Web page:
Gestational weight gain outside the Institute of Medicine recommendations and adverse pregnancy outcomes: analysis using individual participant data from randomised trials
Rogozińska, Ewelina; Zamora, Javier; Marlin, Nadine; Betran, Ana Pilar; Astrup, Arne; Bogaerts, Annick; Cecatti, José Guilherme; Dodd, Jodie M.; Facchinetti, Fabio; Geiker, Nina Rica Wium; Haakstad, Lene Annette Hagen; Hauner, Hans; Jensen, Dorte M.; Kinnunen, Tarja I.; Mol, Ben Willem J.; Owens, Julie; Phelan, Suzanne; Renault, Kristina; Salvesen, Kjell Å; Shub, Alexis; Surita, Fernanda; Stafne, Signe Nilssen; Teede, Helena; van Poppel, Mireille N.M.; Vinter, Christina Anne; Khan, Khalid S.; Thangaratinam, Shakila
Journal article, Peer reviewed
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Original versionBMC Pregnancy and Childbirth. 2019, 19 . 10.1186/s12884-019-2472-7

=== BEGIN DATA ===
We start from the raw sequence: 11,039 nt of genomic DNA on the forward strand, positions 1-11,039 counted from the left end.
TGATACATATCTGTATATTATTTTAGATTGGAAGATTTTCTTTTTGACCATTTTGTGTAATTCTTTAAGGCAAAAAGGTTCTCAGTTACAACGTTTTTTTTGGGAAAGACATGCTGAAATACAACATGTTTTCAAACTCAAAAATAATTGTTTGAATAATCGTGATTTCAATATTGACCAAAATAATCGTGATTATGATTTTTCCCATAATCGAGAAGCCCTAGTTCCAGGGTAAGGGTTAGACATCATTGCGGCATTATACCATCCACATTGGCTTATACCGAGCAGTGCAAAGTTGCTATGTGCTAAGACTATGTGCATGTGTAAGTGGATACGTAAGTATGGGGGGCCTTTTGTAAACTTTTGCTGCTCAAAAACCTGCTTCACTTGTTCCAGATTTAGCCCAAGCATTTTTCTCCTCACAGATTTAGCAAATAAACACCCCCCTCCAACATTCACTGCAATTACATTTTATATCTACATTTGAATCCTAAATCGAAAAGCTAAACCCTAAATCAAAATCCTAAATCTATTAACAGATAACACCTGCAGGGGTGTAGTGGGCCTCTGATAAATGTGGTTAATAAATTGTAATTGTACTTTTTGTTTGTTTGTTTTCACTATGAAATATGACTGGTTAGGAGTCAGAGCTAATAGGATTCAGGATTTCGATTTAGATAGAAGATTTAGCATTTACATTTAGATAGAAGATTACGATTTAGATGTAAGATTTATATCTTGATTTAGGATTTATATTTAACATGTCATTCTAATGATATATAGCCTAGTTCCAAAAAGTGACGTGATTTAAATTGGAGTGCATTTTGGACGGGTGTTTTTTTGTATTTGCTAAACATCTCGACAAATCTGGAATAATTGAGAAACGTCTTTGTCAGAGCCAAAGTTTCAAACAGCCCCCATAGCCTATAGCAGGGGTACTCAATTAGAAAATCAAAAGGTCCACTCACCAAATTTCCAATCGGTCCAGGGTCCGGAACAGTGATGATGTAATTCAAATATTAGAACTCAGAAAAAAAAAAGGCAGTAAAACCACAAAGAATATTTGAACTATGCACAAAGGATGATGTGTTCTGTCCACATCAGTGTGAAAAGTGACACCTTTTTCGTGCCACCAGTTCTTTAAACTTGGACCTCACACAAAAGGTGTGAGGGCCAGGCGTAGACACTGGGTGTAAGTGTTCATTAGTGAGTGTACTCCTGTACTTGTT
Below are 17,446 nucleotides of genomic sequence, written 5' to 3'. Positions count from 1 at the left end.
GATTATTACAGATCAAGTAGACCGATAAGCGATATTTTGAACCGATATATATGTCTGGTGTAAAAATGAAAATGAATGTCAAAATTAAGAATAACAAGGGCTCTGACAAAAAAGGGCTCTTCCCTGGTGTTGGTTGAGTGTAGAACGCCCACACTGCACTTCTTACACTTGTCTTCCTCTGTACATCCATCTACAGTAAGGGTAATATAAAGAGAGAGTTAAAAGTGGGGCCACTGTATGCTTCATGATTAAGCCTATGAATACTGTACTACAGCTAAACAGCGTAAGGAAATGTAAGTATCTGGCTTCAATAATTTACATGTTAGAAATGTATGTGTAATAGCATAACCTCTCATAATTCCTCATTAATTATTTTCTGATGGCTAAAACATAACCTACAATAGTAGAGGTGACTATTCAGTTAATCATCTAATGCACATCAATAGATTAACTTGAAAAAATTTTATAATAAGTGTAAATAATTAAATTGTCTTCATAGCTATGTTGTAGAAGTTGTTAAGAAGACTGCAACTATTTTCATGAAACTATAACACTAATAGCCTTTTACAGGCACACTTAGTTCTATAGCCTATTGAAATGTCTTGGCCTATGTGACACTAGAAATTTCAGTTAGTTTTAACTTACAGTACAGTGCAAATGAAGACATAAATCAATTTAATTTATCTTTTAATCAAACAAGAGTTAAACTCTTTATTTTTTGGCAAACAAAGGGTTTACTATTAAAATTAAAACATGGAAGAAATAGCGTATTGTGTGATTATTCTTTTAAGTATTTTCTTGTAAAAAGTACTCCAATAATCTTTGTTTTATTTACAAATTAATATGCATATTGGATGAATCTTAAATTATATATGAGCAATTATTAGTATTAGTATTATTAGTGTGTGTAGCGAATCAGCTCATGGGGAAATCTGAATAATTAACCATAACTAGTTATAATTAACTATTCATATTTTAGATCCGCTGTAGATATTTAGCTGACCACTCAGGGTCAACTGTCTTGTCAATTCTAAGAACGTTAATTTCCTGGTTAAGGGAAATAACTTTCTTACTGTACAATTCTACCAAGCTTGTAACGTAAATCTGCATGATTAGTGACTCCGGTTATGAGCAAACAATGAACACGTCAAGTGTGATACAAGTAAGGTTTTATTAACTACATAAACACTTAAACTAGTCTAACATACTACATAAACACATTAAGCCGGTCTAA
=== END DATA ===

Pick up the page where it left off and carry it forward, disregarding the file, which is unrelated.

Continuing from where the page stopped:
Background:High Body Mass Index (BMI) and gestational weight gain (GWG) affect an increasing number ofpregnancies. The Institute of Medicine (IOM) has issued recommendations on the optimal GWG for womenaccording to their pre-pregnancy BMI (healthy, overweight or obese). It has been shown that pregnantwomen rarely met the recommendations; however, it is unclear by how much. Previous studies also adjustedthe analyses for various women’s characteristics making their comparison challenging.Methods:We analysed individual participant data (IPD) of healthy women with a singleton pregnancy and aBMI of 18.5 kg/m2or more from the control arms of 36 randomised trials (16 countries). Adjusted odds ratios(aOR) and 95% confidence intervals (CI) were used to describe the association between GWG outside (aboveor below) the IOM recommendations (2009) and risks of caesarean section, preterm birth, and large or smallfor gestational age (LGA or SGA) infants. The association was examined overall, within the BMI categories andby quartile of GWG departure from the IOM recommendations. We obtained aOR using mixed-effects logisticregression, accounting for the within-study clustering and a priori identified characteristics. Results:Out of 4429 women (from 33 trials) meeting the inclusion criteria, two thirds gained weight outsidethe IOM recommendations (1646 above; 1291 below). The median GWG outside the IOM recommendationswas 3.1 kg above and 2.7 kg below. In comparison to GWG within the IOM recommendations, GWG abovewas associated with increased odds of caesarean section (aOR 1.50; 95%CI 1.25, 1.80), LGA (2.00; 1.58, 2.54),and reduced odds of SGA (0.66; 0.50, 0.87); no significant effect on preterm birth was detected. Therelationship between GWG below the IOM recommendation and caesarean section or LGA was inconclusive;however, the odds of preterm birth (1.94; 1.31, 2.28) and SGA (1.52; 1.18, 1.96) were increased.Conclusions:Consistently with previous findings, adherence tothe IOM recommendations seem to help achieve betterpregnancy outcomes. Nevertheless, even in the context of clinical trials, women find it difficult to adhere to them. Furtherresearch should focus on identifying ways of achieving a healthier GWG as defined by the IOM recommendations.